We agree with the Court of Claims that the service rendered by the plaintiff's testator was not the apprehension of John H. Surratt, for which the War Department had offered a reward of $25,000, but giving information that conduced to the arrest. These are quite distinct things, though one may have been a consequence of the other. The proclamation of the Secretary of War treated them as different, and while a reward of $25,000 was offered for the apprehension, the offer for information was only a "liberal reward." The findings of the Court of Claims also exhibit a clear distinction between making the arrest and giving the information that led to it. It is found as a fact that the arrest was not made by the claimant, though the discovery and arrest were due entirely to the disclosures made by him. The plain meaning of this is that Surratt's apprehension was a consequence of the disclosures made. But the consequence of a man's act are not his acts. Between the consequence and the disclosure that leads to it there may be, and in this case there were, intermediate agencies. Other persons than the claimant made the arrest -- persons who were not his agents and who themselves were entitled to the proffered reward for his arrest if any persons were. We think, therefore, that at most, the claimant was entitled to the "liberal reward" promised for information conducing to the arrest, and that reward he has received.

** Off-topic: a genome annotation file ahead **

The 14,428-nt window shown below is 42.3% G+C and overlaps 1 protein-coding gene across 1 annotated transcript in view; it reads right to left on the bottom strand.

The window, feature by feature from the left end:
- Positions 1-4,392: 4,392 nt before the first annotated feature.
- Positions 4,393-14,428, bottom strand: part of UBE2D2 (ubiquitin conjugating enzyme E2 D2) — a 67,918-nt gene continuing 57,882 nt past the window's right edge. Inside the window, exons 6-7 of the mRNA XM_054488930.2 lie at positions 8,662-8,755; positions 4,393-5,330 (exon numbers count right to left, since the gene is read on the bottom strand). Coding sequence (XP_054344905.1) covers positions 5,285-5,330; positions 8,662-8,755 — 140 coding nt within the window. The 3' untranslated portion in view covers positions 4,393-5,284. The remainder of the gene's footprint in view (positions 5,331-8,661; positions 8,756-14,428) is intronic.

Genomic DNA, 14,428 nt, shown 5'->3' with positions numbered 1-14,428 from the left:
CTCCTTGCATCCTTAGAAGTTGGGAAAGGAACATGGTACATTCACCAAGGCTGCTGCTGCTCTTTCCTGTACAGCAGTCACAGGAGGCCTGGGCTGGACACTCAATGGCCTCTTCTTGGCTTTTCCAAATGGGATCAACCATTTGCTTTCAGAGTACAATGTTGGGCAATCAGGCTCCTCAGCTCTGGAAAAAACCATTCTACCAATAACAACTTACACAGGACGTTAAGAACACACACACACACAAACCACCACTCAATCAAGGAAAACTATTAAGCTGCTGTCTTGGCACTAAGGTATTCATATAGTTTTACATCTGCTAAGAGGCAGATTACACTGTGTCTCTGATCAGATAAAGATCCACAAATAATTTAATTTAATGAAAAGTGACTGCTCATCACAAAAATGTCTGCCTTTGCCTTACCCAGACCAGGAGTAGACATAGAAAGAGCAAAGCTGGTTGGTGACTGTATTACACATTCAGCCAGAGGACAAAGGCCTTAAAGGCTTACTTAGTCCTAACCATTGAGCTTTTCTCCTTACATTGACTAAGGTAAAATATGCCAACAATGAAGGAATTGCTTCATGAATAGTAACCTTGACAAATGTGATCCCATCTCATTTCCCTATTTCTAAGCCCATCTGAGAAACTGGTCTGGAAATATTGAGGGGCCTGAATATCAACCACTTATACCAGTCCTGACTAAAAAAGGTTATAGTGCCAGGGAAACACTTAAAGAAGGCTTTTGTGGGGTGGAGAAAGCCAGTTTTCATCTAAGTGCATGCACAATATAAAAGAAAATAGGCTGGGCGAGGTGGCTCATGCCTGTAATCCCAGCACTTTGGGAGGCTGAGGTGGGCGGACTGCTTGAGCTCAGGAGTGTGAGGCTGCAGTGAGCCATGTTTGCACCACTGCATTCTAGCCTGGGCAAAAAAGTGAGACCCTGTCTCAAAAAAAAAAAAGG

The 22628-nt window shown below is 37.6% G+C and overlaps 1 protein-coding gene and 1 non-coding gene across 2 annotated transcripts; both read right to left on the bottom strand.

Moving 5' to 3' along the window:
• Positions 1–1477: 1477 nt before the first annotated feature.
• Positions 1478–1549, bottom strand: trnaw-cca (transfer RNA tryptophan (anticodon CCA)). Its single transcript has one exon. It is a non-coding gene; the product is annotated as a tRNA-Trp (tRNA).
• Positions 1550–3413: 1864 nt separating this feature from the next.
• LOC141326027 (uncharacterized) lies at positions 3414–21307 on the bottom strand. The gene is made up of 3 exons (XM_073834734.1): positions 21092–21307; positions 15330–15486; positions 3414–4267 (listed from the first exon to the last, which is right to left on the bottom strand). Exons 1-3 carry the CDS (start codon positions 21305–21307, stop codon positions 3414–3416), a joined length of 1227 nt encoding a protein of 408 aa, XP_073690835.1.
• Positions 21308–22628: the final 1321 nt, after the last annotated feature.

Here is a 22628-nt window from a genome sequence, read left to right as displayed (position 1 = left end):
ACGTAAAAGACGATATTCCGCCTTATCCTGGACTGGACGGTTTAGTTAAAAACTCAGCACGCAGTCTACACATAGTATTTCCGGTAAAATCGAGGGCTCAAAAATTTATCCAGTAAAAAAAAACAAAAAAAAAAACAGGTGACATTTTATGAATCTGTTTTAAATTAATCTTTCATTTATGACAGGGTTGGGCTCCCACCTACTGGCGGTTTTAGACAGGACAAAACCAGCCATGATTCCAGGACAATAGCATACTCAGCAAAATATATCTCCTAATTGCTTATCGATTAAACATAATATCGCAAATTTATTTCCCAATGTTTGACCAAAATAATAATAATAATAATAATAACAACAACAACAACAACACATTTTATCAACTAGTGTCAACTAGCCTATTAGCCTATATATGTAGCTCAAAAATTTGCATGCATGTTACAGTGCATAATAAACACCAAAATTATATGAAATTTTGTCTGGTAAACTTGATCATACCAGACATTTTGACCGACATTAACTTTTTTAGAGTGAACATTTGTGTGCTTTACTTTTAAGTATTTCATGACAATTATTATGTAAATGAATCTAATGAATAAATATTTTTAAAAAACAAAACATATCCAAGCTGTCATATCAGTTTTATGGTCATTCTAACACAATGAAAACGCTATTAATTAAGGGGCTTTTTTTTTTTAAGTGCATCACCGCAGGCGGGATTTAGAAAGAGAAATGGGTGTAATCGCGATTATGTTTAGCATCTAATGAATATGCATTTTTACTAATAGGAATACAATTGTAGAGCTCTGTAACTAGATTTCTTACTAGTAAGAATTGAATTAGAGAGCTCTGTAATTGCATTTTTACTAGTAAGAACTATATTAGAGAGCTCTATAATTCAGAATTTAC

But if this were not so, the judgment given by the Court of Claims is correct.
The offer of a reward for the apprehension of Surratt was revoked on the twenty-fourth day of November, 1865, and notice of the revocation was published. It is not to be doubted that the offer was revocable at any time before it was accepted and before anything had been done in reliance upon it. There was no contract until its terms were complied with. Like any other offer of a contract, it might therefore be withdrawn before rights had accrued under it, and it was withdrawn through the same channel in which it was made. The same notoriety was given to the revocation that was given to the offer, and the findings of fact do not show that any information was given by the claimant or that he did anything to
entitle him to the reward offered until five months after the offer had been withdrawn. True, it is found that then and at all times until the arrest was actually made he was ignorant of the withdrawal, but that is an immaterial fact. The offer of the reward not having been made to him directly, but by means of a published proclamation, he should have known that it could be revoked in the manner in which it was made.